Authorities are increasingly citing security and social concerns over the communication device.
Security that appeals to BlackBerry users is heart of the problem
ABU DHABI // The unique encryption code that gives the BlackBerry phone one of its most appealing features to users - security of information - has made it a concern for many governments, analysts say. Following Saudi Arabia, Kuwait and Bahrain, the UAE is only the latest GCC country to voice concerns over state authorities' inability to access data passed between the devices.
According to Matthew Reed, a senior research analyst with Informa Telecoms and Media, it is the growing popularity of the BlackBerry that has prompted growing calls from governments for control over messages passed among its users. "There is a clash between the local authorities to have some control of the information for social, cultural or fiscal reasons and the fact that technologies like BlackBerry work in a different way," Mr Reed said.
"This comes as the BlackBerry has become essential to commerce in the region. There's a mismatch there." In many Gulf countries, the BlackBerry Messenger service has been increasingly used for social purposes such as dating, which has raised the ire of local authorities, he said. "The discussion expanded to a national security issue saying that the BlackBerry service could harm the country," he said.
The BlackBerry encryption used by Research In Motion (RIM) has been one of the device's main selling points, helping it gain a loyal following since its introduction in 1999. The security features behind the BlackBerry were originally designed to provide corporate users with the ability to transmit their information wirelessly with the knowledge that not even RIM could access their data. According to documents RIM provided to a US computer security agency, each BlackBerry device generates its own "master key" that is used to encrypt outgoing messages.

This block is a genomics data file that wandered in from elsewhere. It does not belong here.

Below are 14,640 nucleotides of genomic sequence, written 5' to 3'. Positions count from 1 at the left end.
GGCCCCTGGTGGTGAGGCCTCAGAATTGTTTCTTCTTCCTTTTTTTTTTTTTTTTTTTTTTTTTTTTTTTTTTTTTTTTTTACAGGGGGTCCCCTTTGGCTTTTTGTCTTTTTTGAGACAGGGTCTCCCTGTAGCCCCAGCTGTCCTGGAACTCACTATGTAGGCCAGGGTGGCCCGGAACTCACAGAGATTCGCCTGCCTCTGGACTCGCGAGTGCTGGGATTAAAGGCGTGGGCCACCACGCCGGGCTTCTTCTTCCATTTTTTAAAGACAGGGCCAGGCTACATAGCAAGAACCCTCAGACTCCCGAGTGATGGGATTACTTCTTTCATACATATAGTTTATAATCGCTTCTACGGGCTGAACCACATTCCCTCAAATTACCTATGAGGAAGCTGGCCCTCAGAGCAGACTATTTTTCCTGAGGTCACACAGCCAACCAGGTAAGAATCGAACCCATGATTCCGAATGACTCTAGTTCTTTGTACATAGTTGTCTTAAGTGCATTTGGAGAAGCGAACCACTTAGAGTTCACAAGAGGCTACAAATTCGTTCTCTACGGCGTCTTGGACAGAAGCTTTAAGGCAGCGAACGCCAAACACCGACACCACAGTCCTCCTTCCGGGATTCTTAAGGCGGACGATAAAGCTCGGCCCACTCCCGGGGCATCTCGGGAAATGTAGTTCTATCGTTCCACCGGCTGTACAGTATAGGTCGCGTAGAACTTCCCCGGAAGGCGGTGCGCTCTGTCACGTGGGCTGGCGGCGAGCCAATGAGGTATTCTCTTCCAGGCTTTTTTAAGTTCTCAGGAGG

The data is then sent to a "network operating centre" located in either Canada or the UK. From there, the messages are relayed to the recipient's wireless provider, which in turn delivers them to their BlackBerry device and decrypts them. The "master key" is kept on the device for 30 days, after which a new key is generated. The old key is kept on the device for seven days before it is deleted.
In a statement released in 2008 following requests from the Indian government to obtain the BlackBerry security codes, RIM said it does not possess a "master key", nor is there any "back door" in the system that would allow the company or any third party to gain unauthorised access to the key or corporate data. "RIM would simply be unable to accommodate any request for a copy of a customer's encryption key since at no time does RIM, or any wireless network operator, ever possess a copy of the key," it said.
* with additional reporting by Tom Gara